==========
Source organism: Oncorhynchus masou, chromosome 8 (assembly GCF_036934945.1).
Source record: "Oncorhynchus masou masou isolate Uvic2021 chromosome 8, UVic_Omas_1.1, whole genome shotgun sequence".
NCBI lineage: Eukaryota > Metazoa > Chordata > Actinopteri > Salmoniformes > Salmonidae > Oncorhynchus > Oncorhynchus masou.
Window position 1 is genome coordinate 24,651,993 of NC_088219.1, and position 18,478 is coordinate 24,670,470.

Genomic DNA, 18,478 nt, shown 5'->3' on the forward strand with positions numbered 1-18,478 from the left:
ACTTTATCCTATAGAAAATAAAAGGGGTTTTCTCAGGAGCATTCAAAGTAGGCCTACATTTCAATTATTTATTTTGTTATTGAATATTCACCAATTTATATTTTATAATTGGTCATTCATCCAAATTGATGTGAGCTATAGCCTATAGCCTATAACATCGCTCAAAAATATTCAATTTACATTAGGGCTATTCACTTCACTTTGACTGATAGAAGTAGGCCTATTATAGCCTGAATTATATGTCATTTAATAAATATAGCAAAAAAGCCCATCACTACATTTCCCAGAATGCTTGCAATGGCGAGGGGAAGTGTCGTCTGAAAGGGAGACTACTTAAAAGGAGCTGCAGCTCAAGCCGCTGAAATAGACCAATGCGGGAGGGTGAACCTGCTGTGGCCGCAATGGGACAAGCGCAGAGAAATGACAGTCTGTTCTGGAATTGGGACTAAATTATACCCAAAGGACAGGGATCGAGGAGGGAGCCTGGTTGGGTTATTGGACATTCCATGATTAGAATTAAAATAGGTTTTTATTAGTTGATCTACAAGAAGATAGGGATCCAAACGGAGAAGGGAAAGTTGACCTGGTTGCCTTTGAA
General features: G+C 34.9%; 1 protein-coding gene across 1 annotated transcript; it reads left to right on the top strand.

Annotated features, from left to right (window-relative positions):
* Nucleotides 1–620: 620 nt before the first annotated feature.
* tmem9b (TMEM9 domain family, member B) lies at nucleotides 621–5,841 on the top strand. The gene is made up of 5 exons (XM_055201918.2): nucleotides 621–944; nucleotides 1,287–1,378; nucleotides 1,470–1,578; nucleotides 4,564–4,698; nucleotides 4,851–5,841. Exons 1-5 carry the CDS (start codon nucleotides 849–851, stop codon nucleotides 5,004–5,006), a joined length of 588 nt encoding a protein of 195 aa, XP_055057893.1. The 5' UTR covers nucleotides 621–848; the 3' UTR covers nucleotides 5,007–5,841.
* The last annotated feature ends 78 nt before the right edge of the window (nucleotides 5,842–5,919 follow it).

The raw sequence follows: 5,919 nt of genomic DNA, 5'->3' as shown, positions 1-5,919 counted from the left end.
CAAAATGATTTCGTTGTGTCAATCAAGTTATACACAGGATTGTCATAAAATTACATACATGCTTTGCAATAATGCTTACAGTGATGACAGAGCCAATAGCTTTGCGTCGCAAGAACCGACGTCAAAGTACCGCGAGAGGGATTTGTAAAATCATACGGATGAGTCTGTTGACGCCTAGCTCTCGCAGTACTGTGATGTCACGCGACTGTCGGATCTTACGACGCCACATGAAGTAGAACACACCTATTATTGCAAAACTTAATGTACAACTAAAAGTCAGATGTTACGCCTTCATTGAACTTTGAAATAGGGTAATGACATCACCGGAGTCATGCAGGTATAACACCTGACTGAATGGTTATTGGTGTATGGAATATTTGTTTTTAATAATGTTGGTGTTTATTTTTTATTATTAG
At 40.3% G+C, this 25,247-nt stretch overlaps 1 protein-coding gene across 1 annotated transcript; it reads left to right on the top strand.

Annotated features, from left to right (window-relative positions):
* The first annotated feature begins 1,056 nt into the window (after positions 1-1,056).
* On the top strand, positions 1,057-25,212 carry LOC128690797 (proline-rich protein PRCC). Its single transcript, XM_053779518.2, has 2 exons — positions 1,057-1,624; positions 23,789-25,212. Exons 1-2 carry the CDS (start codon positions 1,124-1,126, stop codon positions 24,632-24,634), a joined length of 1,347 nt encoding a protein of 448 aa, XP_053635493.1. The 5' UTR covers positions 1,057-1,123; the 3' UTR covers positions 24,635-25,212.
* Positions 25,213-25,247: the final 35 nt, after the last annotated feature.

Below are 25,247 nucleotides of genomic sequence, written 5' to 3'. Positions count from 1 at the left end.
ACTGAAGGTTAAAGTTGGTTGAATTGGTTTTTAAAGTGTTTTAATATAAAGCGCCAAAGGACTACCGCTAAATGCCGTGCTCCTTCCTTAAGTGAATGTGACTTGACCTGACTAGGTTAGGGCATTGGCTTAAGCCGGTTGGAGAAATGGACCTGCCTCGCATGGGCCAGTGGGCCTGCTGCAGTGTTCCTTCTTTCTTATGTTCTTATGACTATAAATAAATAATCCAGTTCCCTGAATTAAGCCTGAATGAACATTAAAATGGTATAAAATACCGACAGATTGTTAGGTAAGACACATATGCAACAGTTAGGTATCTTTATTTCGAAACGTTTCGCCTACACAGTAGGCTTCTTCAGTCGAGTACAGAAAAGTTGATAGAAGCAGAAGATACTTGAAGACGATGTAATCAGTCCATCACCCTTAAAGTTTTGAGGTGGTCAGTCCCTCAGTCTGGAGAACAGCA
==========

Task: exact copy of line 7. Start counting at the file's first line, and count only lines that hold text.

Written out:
General features: G+C 34.9%; 1 protein-coding gene across 1 annotated transcript; it reads left to right on the top strand.